LOCUS (Oslo) is an artist run gallery space and a small publishing house established in 2006 by Thale Fastvold and Tanja Thorjussen. LOCUS will present various works in drawing, photography, installation and artist books by artists: Merete Joelsen Aune (b. 1984) works with drawing and poetry as her principal media, and is presently influenced by an eclectic interest in astronomical phenomena and the expanding universe. Thale Fastvold (b. 1978) focuses on the dialog between classical photography and non-figurative abstraction. With photography and installation she researches the mysteries of science and spirituality. Sara Rönnbäck (b. 1988) & Daniel Slåttnes (b. 1986) work with performative sculptures where they investigate the potential of artistic materials. Currently they are working on the project ”Conversations between Bodies” as a book and exhibition. Margrethe Iren Pettersen (b. 1977) utilizes plants, sounds and other materials as well as her Sami roots and the oral tradition of knowledge dissemination of the north in her work – which takes the form of cultivation projects, soundwalks and photography. Tanja Thorjussen (b. 1970) explores the theme of liminality in nature, spirituality and mythology with drawing, installation and land-art.
Ahmad Ghossein; Image courtesy of Khartoum Contemporary Art Centre and Cosmoscow
Khartoum Contemporary Art Centre (KCAC) (Oslo) is a conceptual art initiative founded by Fadlabi and Karin Erixon. The centre was meant to be located in Khartoum, a city that has always been a meeting point between Africa and the Middle East, with its African roots and Arabic culture that have been fertile soil for identity crises and political conflicts. For now, KCAC is based in Oslo – a cultural centre in exile. KCAC aims to motivate and develop discursive projects that stem from Africa and the Middle East, bridging the gap between them and the rest of the globe. KCAC brings a Beiruti artist and filmmaker Ahmad Ghossein (b. 1981), whose work is driven by personal and emotional experience but is essentially concerned with the larger political dynamics of his time.
Magali Daniaux & Cédric Pigot, Still from Seed; Image courtesy Terminal B and Cosmoscow
Terminal B is a new project space in Kirkenes, at the border where Norway meets Russia. The space was recently established by Pikene på Broen, a collective of curators and producers who have been actively initiating and facilitating artistic productions in and about the borderlands since 2001. From now, Pikene’s ongoing art productions, as well as those stored on hard-drives and in the warehouses, will be accessible at the new hub, Terminal B – a place from where Pikene på Broen (named after Edvard Munch’s painting and translated to the Girls on the Bridge) will continue building bridges across national borders and artistic genres. For Cosmoscow, Pikene has chosen a series of 96 drawings by Alexander Florensky (b. 1960, lives and works in St Petersburg and Tbilisi); an artistic diary entitled “The Journey from Murmansk to Kirkenes” containing thirteen meticulously portrayed locations on both sides of the border. The work of architect/ artist Joar Nango (b. 1979, based in Tromsø) is on display with “Sámi Shelters” – five hand knitted, woollen jumpers portraying variations of the giant lávvu structures from the Sápmi region, while questioning the Sámi culture’s outward representation. Terminal B also houses a model, a miniature of a garage quarter as viewed from the mountainous terrain of Murmansk, a view and a phenomenon that caught the interest of Lars Ø Ramberg (b. 1964, based in Berlin and Oslo). The project is an ongoing collaboration with the garage owners of Murmansk and will manifest itself as on-site typographical art. Finally, the Terminal B exhibition is infused with the Arctic fragrance “Seed” by Magali Daniaux & Cédric Pigot (b. 1976 & 1966, live and work in Paris) which is inspired by their (non)visit to the Global Seed Vault on Svalbard – in chrome flacon and from automated dispenser.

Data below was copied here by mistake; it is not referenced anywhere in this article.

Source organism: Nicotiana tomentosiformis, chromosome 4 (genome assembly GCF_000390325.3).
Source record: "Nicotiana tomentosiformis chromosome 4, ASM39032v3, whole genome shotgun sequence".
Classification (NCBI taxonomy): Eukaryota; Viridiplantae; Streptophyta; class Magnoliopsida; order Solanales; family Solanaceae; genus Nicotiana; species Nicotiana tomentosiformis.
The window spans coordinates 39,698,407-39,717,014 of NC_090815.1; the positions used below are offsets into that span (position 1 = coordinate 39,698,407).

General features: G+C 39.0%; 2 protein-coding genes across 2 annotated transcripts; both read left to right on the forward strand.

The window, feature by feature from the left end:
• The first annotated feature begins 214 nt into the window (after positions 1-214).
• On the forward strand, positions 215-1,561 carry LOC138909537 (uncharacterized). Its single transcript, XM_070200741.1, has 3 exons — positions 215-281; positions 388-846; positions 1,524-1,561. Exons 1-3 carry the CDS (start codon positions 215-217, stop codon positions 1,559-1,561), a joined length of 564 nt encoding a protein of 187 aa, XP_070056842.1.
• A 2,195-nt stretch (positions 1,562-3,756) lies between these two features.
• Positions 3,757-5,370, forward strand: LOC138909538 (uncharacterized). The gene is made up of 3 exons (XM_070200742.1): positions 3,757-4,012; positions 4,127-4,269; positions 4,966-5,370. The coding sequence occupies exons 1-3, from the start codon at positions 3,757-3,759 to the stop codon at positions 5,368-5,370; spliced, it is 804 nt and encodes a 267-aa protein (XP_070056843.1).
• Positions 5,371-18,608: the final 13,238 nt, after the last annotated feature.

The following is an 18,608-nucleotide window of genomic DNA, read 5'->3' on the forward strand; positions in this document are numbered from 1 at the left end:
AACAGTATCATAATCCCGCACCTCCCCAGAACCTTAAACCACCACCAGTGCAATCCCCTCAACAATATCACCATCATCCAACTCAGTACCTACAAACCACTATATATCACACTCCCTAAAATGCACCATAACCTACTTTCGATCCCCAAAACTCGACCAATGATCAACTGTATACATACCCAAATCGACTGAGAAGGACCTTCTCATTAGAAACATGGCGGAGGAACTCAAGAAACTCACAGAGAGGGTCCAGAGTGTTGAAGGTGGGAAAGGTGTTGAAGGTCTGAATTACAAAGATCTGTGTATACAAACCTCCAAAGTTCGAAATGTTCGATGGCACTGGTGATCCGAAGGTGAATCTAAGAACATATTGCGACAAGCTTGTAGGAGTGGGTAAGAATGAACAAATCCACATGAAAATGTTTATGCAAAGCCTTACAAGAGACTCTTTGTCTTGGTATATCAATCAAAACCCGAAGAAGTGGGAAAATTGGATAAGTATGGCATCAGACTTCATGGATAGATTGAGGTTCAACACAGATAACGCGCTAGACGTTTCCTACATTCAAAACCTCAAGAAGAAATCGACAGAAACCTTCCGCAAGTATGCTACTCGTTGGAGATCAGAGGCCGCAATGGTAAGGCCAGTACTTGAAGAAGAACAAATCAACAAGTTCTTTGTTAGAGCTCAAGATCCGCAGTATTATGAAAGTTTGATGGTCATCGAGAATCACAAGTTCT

Participation of the Norwegian galleries at Cosmoscow 2017 is supported by OCA (Office of Contemporary Art Norway).